Business

How can you optimise images for SEO?

The internet is a holy grail for creativity. What better way to display your imaginative side than with images?

This is where image SEO comes into play.

It is the process of creating high-quality images in the correct format and size to augment online engagement. The great news is that you need not be an expert; the helping hand of an SEO agency comes to the rescue.

Following are the ways of getting image SEO right.

Using the right image

There are many images out there that can describe a particular emotion, trend or incident. But, which is the best of all? Figuring that out is challenging and overwhelming. You can go for online platforms such as Stock or Pixabay that offer images on sale or rent.

However, it is better to go for original photos that you have clicked yourself. But, this requires you to have the right setting, lighting background and crew. Whatever be the strategy, ensure that the image is relevant to the content, subject or topic.

Ranking the images (if you are using more than one)

When using only one image, it should be placed near the relevant content or write up. But, what if you are using more than one image?

This is where the ranking takes place. The one that ranks higher will feature at the top. The reason for using more than one related image for the text is to highlight your write up better. It indirectly even helps optimise the particular keywords or phrases for which the image is used.

Resizing the images

Once the right images have been ranked, next up is resizing them. Resizing is very crucial, and you must get it on point. The reason is that photos take up a lot of your server’s space and size, which directly impacts the page load speed and time. Secondly, once reduced in size, they help complete site backups quickly.

There are two things to consider – image size and file size. Mind you; they are not the same thing.

Image size caters to the dimensions of the image, for example, 1920 x 1080 pixels. On the other hand, the file size is the storage space required for storing on the server, for example, 325 kilobytes. Higher-resolution and larger dimension images (using professional cameras), although, give clarity and emphasis, considerably slow down the page load time. When it comes to the web, it is best to scale down the file size.

Picking the right format

Getting the file format right further helps optimise the image. The popular image formats are PNG, JPEG and GIF, with each having its unique advantages. As a rule of thumb, images with solid colours are best served as PNGs and GIFs, whereas continuous colours are JPEGs. If you are using high-end visual effects through vectors and animation, then SVG is the ideal format.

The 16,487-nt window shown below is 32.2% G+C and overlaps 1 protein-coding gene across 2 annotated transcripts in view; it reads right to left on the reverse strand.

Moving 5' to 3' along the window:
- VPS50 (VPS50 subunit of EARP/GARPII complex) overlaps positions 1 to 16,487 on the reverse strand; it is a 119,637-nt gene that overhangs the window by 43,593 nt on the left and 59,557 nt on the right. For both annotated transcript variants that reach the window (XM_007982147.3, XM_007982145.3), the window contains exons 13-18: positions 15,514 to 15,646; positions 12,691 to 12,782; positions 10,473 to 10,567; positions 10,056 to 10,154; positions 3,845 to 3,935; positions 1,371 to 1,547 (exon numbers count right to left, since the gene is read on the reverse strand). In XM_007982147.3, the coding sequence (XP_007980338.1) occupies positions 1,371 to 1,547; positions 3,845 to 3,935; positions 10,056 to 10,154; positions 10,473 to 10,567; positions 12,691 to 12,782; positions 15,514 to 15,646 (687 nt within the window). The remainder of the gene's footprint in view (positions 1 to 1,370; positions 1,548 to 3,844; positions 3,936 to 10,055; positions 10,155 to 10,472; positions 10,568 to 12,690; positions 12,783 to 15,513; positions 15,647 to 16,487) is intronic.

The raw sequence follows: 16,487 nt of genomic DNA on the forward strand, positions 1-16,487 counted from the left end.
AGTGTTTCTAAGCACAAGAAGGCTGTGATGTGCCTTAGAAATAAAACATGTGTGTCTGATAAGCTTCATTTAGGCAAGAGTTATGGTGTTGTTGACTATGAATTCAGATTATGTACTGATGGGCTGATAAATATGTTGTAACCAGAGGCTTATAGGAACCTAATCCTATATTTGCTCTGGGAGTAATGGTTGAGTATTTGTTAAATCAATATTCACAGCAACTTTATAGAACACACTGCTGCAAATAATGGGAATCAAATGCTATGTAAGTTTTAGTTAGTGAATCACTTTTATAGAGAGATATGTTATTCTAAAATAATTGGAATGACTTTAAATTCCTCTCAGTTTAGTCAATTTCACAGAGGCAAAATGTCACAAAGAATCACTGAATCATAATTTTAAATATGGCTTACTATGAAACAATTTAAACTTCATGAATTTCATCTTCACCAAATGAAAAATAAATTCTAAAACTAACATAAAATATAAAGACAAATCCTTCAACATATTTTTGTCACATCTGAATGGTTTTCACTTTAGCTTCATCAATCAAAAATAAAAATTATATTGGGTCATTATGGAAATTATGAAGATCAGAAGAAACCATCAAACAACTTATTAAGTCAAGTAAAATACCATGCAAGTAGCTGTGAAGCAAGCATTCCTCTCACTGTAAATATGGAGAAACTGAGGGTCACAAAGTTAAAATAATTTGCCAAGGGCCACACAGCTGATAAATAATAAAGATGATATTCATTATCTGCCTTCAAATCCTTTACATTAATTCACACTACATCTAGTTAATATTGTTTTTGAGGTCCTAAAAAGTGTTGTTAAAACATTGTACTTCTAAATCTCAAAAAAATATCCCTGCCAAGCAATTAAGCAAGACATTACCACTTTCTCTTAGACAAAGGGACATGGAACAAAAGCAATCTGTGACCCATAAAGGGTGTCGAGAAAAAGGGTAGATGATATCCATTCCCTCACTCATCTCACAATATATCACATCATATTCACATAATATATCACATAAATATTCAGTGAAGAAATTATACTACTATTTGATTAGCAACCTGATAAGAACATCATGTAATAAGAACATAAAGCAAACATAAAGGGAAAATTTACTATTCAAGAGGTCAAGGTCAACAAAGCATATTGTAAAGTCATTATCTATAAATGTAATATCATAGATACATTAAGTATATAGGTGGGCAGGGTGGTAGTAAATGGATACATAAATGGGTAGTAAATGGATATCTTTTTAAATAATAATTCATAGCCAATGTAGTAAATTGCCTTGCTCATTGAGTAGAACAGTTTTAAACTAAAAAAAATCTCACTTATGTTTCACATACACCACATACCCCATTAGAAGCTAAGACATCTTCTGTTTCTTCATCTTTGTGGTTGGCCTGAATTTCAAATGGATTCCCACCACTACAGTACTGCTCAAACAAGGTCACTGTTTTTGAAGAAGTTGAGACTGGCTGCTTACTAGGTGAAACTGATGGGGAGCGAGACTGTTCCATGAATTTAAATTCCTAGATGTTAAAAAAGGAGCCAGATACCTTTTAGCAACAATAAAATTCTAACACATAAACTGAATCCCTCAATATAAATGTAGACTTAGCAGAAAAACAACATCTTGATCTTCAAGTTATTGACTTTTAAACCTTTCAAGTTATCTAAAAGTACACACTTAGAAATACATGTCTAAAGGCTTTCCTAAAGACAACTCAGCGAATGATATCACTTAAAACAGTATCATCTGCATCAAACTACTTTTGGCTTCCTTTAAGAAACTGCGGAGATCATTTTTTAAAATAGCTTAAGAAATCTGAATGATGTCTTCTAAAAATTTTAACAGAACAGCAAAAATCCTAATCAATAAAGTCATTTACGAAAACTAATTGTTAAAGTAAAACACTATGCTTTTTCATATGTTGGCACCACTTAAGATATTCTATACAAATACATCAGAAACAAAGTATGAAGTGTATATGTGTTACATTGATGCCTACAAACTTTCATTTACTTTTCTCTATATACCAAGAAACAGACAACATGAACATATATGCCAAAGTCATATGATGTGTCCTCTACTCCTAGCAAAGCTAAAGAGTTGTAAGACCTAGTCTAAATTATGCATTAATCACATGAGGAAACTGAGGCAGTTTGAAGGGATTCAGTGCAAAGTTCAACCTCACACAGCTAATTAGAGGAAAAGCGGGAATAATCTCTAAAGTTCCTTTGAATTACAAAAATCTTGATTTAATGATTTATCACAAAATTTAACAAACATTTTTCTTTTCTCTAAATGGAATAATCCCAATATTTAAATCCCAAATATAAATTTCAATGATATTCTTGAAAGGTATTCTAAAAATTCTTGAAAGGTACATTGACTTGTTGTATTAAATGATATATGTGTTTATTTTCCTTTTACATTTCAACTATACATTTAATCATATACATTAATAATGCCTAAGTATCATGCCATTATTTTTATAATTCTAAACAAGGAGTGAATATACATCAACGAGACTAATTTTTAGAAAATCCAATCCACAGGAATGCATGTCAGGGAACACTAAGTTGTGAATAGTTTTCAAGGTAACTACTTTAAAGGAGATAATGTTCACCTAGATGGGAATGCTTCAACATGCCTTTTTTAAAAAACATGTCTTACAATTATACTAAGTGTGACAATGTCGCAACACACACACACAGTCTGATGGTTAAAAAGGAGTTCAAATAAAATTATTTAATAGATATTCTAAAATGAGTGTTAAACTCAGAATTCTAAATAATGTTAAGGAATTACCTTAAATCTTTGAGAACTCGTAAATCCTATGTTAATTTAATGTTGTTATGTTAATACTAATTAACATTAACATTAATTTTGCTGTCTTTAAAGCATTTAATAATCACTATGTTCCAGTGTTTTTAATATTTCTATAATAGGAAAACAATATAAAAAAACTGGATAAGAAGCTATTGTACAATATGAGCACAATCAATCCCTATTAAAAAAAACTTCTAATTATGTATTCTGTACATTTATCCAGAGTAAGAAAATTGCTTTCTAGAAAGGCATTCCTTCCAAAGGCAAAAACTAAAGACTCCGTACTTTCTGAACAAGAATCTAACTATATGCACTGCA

There are innumerable tools out there that help with image optimisation. Adobe Photoshop is the most renowned. Some of the other image optimisation tools are Affinity Photo, Kraken (suited for bulk compression), ImageOptim (only for Mac users), and File Optimizer. If your website is on the WordPress framework, Yoast SEO, ShortPixel, WP Smush, and TinyPNG are some of the tools you can use.

Now that your images are optimised, you should test them to see the website page loading time. You can use WebPageTest, GTmetrix or Google PageSpeed Insights to test the speed.

Optimising the image file name

Giving a name to your image file is a creative task, but ensure that it is catchy and helps drive up page SEO and image rankings in the search results. The file name should consist of relevant and descriptive words. One way is to use target words at the beginning and create separation with hyphens. Do not use underscores as the search engines cannot decode them.

Using alternative texts and tags

Alternative text is an attribute to the image tag that helps search engines to index your image content. Alt tags provide context and even help the visually impaired users to know about the image. The reason for alt tags is that they help rank your page even if the image is not loading due to a glitch or issue. You can also use brand-relevant keywords for boosting visibility. Beware of keyword stuffing; this may seem like an oversell. There is no word limit, but anywhere between ten to fifteen words will do the trick.

Optimising the image title

For WordPress-backed sites, the image title is taken from the file name. So this can remain as it is. These are less substantial for SEO, but they do add further context to the alt text. Image titles help garner engagement. An image title can also serve as a call-to-action such as “buy now”, “time is running out”, or “limited time offer”.

Using captions

These are the words mentioned directly below the image visible on the website and help with user engagement. Image captions are powerful as they give users an overall feel to your content. Not including image captions will increase your bounce rates and hamper credibility with search engines.

Using sitemaps

Sitemaps indicate to Google and other search engines the organisation of your site content. A sitemap lists out the web pages of your website. They are crucial to SEO as they inform search engines about all your web pages. To garner a maximum response, you must include infographics, memes, videos and thumbnails on the site map.

Parting words

Images are going to be more crucial to fuelling your page and site SEO. There is a whole new meme culture out there already. So, do not take image SEO lightly. Once done right, it is good news for you all the way. Images are excellent for adding an emotional connection and bond with users. If humorous, it elevates the vibe even further.

Colton Eva
the authorColton Eva